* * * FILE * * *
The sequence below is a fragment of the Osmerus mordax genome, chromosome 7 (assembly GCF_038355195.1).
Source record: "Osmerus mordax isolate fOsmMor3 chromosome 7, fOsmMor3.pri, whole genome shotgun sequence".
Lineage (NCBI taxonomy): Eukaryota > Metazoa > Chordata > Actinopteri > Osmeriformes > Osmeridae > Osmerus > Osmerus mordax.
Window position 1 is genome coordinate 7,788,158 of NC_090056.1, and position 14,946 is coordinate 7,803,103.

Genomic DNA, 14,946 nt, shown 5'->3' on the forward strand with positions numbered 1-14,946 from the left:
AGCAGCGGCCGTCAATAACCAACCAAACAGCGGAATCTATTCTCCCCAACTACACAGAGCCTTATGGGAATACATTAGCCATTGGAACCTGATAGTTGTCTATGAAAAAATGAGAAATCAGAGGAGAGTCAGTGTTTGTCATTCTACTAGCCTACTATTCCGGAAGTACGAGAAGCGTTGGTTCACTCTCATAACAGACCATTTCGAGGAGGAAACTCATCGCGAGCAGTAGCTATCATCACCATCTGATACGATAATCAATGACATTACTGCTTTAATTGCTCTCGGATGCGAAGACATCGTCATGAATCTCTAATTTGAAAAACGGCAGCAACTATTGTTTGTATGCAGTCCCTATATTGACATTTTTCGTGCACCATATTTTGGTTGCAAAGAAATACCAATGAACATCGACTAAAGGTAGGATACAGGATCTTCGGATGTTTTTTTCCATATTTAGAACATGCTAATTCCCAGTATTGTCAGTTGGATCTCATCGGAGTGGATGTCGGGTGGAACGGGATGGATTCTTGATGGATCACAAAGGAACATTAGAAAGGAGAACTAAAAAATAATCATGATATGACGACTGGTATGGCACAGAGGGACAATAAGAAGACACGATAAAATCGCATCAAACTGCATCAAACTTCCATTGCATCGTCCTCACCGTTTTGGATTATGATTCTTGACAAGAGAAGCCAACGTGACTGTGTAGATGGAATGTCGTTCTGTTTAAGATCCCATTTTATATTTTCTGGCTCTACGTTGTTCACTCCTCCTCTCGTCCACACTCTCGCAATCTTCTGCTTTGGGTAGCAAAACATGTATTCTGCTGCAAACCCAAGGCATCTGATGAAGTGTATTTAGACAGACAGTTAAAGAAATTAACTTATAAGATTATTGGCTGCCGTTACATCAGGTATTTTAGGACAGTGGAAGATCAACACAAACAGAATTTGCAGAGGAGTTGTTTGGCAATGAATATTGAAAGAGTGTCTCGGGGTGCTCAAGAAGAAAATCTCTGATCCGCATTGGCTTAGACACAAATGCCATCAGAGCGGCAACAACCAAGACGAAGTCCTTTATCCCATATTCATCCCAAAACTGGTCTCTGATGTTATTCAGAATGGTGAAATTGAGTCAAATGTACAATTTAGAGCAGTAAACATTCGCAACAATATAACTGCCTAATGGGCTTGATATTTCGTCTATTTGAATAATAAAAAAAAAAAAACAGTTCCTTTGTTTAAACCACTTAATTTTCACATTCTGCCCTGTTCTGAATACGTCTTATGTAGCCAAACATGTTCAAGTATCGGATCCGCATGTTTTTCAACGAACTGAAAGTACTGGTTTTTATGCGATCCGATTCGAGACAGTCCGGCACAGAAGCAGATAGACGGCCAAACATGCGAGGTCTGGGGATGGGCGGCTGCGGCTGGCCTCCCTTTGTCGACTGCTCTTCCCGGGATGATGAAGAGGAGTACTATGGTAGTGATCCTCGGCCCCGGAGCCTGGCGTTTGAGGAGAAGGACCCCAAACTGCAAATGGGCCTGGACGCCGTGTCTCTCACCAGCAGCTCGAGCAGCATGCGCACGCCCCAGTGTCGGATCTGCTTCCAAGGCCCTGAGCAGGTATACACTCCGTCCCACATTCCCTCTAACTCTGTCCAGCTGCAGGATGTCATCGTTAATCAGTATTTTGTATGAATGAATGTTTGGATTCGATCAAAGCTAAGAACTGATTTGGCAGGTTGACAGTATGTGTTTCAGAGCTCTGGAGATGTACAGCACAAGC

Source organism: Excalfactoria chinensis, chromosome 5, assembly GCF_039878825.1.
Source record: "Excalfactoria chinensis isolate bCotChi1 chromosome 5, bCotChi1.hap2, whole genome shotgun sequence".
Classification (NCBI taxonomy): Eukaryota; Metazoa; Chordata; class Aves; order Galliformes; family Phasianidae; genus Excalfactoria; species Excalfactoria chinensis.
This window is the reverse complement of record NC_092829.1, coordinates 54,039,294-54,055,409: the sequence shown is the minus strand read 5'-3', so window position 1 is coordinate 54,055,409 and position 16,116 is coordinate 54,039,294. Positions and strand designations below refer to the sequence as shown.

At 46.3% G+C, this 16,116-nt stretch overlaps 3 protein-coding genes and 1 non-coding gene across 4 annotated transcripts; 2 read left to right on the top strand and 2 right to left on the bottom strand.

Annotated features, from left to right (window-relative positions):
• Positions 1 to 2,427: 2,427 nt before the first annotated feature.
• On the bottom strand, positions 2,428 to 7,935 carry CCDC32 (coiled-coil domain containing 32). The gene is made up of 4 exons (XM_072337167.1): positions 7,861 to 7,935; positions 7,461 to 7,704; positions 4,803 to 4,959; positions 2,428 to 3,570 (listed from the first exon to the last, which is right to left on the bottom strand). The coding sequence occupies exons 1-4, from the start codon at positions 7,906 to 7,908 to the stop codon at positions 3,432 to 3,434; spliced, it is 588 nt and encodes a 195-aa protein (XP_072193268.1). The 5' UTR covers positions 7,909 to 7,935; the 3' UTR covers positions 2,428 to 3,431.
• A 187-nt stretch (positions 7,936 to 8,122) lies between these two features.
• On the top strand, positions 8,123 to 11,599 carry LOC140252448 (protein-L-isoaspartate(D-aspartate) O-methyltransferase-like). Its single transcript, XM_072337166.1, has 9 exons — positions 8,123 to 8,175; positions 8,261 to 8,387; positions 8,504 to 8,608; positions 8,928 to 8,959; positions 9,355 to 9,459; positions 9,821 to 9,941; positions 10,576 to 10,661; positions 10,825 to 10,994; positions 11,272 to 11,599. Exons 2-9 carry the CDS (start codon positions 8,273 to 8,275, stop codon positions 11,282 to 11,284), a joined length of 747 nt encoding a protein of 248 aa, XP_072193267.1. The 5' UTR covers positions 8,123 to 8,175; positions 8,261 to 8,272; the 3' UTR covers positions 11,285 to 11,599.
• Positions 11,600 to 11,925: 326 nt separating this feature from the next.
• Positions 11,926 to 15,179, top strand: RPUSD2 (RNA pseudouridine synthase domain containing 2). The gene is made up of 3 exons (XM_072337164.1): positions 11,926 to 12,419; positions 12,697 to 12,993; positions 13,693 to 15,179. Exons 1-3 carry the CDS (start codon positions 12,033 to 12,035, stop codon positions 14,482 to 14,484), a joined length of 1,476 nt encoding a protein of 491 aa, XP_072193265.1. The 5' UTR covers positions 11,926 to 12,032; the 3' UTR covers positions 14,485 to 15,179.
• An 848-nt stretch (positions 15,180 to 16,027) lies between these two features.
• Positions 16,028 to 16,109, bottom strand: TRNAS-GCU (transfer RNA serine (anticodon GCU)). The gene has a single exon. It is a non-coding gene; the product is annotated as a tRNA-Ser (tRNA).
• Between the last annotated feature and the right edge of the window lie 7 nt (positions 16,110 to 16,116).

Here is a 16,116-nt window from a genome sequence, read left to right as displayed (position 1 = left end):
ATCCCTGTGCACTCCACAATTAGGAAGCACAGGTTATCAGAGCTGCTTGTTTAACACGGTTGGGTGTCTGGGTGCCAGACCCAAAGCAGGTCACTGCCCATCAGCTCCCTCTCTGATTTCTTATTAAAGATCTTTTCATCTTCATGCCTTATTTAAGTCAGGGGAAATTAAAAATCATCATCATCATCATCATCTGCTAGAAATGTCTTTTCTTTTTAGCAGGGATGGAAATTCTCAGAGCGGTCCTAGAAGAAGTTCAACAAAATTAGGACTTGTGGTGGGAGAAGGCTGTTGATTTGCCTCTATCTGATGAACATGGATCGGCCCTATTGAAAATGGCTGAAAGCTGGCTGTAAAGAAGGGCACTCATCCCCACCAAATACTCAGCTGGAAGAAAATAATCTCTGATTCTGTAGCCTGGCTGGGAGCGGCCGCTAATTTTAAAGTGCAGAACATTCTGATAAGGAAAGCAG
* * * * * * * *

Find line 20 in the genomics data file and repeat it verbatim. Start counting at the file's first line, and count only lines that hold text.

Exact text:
• Positions 16,028 to 16,109, bottom strand: TRNAS-GCU (transfer RNA serine (anticodon GCU)). The gene has a single exon. It is a non-coding gene; the product is annotated as a tRNA-Ser (tRNA).